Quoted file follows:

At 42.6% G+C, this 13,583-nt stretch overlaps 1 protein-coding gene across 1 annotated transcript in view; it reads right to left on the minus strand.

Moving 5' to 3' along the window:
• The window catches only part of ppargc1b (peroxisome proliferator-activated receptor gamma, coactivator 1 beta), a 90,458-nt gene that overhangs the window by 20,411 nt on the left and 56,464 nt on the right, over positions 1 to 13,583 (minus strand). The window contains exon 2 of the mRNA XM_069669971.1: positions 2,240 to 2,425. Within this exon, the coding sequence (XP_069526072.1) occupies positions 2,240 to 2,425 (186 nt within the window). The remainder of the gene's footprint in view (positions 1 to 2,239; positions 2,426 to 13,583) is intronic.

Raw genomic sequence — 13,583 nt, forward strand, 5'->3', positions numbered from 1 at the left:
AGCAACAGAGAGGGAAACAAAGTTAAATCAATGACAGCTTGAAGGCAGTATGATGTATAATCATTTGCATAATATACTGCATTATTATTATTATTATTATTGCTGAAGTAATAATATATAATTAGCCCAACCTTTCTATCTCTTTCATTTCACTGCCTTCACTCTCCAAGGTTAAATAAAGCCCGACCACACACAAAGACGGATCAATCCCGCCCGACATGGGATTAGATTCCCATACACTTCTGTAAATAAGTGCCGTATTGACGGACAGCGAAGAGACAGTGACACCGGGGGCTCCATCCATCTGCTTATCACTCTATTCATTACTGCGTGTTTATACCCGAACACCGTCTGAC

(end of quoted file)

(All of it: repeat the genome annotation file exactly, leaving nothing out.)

At 42.6% G+C, this 13,583-nt stretch overlaps 1 protein-coding gene across 1 annotated transcript in view; it reads right to left on the minus strand.

Moving 5' to 3' along the window:
• The window catches only part of ppargc1b (peroxisome proliferator-activated receptor gamma, coactivator 1 beta), a 90,458-nt gene that overhangs the window by 20,411 nt on the left and 56,464 nt on the right, over positions 1 to 13,583 (minus strand). The window contains exon 2 of the mRNA XM_069669971.1: positions 2,240 to 2,425. Within this exon, the coding sequence (XP_069526072.1) occupies positions 2,240 to 2,425 (186 nt within the window). The remainder of the gene's footprint in view (positions 1 to 2,239; positions 2,426 to 13,583) is intronic.

Raw genomic sequence — 13,583 nt, forward strand, 5'->3', positions numbered from 1 at the left:
AGCAACAGAGAGGGAAACAAAGTTAAATCAATGACAGCTTGAAGGCAGTATGATGTATAATCATTTGCATAATATACTGCATTATTATTATTATTATTATTGCTGAAGTAATAATATATAATTAGCCCAACCTTTCTATCTCTTTCATTTCACTGCCTTCACTCTCCAAGGTTAAATAAAGCCCGACCACACACAAAGACGGATCAATCCCGCCCGACATGGGATTAGATTCCCATACACTTCTGTAAATAAGTGCCGTATTGACGGACAGCGAAGAGACAGTGACACCGGGGGCTCCATCCATCTGCTTATCACTCTATTCATTACTGCGTGTTTATACCCGAACACCGTCTGAC